The Egyptians, Greeks and Romans appreciated the beauty of polished plaster. In the 1500’s, builders in Venice, trying to make buildings as light as possible so they wouldn’t sink into the mud underlying that city, enhanced lime plaster with marble dust to simulate the look of marble without the weight. The technique became known as venetian plaster (Stucco Veneziano, in Italian) and was used around Europe till the early 19th century.
During the 1950’s and 1960’s, Italian architect Carlo Scarpa made the technique popular again. Encouraging a cadre of artisans who revived and taught disused techniques, Scarpa and his disciples spread interest in Venetian plaster throughout Europe and to North America. The lagoon area of Venice had an abundance of wealth and a newly found appetite for classical architecture.
Traditional Venetian plaster consists of certain materials applied in a specific way. The material used is a lime putty containing marble flour and aged slaked lime. Lime from Europe is aged in underground pits, where it not only hydrates thoroughly but also absorbs trace elements from the surrounding rock. The lime and marble are ground to the fineness of talcum powder, so that the plaster can be troweled on in layers almost as thin as a paint film. Whilst some plasters are now made with synthetic acrylic resins, there is still some that hold true to the original recipe of lime and marble powder.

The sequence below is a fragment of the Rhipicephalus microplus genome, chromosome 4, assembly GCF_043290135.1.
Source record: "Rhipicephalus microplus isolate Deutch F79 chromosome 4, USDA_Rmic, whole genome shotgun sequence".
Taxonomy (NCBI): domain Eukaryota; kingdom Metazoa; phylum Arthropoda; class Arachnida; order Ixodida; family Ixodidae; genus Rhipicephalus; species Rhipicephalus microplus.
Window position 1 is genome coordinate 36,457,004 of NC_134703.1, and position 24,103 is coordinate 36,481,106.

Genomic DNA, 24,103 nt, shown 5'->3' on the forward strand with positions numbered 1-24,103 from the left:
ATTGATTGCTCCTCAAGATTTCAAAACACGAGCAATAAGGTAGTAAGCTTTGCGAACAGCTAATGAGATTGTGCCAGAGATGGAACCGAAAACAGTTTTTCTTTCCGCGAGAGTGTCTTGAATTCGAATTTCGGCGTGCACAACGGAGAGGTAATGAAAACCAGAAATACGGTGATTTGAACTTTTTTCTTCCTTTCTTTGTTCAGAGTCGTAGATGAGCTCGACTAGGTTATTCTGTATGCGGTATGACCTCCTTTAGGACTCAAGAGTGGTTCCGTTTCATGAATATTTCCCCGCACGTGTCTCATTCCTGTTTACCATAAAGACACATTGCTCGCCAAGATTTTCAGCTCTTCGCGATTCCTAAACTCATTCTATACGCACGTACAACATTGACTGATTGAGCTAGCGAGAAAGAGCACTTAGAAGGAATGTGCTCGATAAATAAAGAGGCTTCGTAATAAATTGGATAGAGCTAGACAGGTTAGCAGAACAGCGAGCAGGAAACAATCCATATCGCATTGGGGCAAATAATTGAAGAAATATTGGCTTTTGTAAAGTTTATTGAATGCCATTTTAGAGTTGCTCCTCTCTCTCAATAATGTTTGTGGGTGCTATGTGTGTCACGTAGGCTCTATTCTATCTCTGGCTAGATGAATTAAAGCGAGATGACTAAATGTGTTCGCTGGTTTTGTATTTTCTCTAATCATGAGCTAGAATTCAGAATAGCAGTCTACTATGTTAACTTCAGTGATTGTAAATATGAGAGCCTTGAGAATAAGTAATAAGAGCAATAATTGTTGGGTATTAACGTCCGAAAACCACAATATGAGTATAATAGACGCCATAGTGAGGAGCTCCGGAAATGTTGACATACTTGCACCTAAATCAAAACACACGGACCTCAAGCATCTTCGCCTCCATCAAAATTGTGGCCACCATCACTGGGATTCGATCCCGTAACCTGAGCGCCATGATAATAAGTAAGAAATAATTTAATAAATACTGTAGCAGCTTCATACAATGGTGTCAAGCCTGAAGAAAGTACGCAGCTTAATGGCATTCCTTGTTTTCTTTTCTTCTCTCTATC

The most famous painting in the world “the mona lisa” hangs on a polished plastered wall
Venetian plaster can withstand the dampness and protect both interior and exterior walls from the elements. These lime plasters give more breathability and permeability to the substrate beneath the finish, and are resistant to the moisture and the saltiness that is typical of Venice.
The applicator’s skill in applying each layer is critical to the look and feel of the finished work. Colours can be combined for a richly opulent effect. With colour and texture you can create a look that is very old world, or dramatically contemporary.
Surface hardening takes place over weeks and months as the plaster is exposed to the carbon dioxide in the air and turns back to its original state… stone. It is an ecological finish; it contains no toxic chemicals and creates a dust-free, natural surface that is mould and mildew resistant, with colours that will age gracefully over generations. Many of the finishes can be used internally or externally, making them not only beautiful but also profoundly practical for both commercial and residential areas.